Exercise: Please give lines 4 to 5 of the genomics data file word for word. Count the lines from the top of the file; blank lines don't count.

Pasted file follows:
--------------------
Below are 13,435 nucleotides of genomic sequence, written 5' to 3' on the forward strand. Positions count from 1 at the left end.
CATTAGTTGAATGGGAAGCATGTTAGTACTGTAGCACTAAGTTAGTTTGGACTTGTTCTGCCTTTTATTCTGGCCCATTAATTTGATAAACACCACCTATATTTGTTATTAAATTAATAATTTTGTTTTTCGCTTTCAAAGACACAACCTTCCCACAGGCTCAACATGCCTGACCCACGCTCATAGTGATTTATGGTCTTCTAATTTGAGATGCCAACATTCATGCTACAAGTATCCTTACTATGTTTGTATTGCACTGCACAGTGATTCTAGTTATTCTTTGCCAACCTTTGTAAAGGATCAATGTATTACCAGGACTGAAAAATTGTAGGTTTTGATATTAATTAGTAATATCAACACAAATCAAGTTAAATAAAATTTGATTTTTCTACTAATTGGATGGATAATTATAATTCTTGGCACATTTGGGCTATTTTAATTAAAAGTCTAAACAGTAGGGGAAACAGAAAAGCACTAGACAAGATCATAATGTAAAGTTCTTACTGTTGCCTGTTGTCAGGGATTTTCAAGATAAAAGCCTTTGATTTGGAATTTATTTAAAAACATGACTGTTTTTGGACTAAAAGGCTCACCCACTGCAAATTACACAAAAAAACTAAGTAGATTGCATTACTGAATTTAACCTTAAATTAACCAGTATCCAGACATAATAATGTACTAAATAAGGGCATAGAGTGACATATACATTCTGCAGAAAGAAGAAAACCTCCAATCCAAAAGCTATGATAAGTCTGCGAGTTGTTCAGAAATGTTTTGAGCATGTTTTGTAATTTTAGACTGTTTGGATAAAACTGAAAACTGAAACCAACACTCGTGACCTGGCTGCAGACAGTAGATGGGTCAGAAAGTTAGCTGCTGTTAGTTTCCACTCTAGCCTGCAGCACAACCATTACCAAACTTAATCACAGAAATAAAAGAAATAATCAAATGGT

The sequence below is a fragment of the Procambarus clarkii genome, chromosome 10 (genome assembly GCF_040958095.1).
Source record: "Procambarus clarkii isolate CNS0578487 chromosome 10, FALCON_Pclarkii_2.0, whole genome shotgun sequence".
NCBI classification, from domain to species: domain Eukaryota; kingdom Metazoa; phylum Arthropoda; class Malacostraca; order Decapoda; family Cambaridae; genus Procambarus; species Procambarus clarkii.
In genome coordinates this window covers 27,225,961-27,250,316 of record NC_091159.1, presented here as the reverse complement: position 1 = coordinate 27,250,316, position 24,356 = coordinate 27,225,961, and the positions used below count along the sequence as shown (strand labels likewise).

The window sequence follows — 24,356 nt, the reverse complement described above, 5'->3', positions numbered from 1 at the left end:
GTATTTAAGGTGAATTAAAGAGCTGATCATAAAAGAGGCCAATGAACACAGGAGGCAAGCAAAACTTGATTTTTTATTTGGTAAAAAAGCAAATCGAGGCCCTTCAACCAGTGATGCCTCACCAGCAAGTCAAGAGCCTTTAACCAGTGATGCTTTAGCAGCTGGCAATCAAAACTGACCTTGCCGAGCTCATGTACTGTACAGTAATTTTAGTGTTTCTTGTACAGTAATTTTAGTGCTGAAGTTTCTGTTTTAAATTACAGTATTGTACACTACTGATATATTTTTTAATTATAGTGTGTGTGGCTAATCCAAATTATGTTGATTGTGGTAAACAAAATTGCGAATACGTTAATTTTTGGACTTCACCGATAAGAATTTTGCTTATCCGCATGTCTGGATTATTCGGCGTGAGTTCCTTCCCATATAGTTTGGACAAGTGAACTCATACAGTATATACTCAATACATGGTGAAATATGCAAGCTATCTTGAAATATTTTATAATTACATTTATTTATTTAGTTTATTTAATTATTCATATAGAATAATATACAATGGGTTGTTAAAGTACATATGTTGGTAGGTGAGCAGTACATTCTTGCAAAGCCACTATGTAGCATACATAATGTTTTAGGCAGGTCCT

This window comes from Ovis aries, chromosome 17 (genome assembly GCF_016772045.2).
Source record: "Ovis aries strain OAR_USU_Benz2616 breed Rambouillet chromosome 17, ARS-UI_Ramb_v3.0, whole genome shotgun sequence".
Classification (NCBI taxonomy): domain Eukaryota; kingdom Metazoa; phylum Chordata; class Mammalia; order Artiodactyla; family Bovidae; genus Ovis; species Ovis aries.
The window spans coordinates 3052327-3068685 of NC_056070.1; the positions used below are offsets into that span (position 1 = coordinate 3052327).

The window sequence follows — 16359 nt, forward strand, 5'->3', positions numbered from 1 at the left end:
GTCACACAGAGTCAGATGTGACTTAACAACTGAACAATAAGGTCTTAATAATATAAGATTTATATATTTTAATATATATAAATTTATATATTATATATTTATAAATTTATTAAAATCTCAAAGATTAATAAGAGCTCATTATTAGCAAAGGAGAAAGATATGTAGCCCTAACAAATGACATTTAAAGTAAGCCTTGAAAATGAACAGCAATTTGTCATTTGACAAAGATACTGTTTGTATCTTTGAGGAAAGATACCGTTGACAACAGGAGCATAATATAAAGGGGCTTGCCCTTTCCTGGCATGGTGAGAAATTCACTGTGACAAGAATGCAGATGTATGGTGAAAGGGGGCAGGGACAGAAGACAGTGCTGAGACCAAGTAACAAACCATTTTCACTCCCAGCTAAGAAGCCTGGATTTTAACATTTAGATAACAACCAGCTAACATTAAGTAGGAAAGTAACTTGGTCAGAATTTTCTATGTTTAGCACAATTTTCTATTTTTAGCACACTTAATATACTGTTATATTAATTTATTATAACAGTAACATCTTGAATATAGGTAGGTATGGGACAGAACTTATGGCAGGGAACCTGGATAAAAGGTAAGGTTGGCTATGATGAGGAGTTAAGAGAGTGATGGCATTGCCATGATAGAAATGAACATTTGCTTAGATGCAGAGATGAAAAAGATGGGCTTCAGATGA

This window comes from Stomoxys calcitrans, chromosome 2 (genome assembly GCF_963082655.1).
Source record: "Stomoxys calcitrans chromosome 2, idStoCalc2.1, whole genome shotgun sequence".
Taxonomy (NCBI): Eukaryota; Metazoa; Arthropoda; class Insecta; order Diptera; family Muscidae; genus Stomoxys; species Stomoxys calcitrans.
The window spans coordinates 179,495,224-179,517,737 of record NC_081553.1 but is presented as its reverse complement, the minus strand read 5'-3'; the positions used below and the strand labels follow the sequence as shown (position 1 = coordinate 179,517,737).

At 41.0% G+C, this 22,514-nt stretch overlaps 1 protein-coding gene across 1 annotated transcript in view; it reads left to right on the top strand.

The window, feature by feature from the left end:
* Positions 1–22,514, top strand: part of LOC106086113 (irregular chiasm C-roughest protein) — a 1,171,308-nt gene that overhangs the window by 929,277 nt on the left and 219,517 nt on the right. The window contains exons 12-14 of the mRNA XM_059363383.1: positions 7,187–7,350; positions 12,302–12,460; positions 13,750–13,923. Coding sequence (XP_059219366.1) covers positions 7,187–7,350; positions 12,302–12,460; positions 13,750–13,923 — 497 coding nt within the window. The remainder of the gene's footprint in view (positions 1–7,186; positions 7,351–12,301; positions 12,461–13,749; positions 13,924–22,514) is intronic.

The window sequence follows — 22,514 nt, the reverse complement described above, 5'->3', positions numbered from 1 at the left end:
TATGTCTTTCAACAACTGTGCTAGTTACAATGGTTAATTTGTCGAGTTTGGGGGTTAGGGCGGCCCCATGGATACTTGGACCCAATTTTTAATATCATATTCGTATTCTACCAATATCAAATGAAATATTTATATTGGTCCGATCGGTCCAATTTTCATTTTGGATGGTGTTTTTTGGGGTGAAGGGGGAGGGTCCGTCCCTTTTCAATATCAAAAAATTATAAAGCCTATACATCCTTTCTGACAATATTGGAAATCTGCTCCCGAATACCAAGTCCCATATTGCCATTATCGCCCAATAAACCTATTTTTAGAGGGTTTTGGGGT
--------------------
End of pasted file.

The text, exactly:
Source record: "Procambarus clarkii isolate CNS0578487 chromosome 10, FALCON_Pclarkii_2.0, whole genome shotgun sequence".
NCBI classification, from domain to species: domain Eukaryota; kingdom Metazoa; phylum Arthropoda; class Malacostraca; order Decapoda; family Cambaridae; genus Procambarus; species Procambarus clarkii.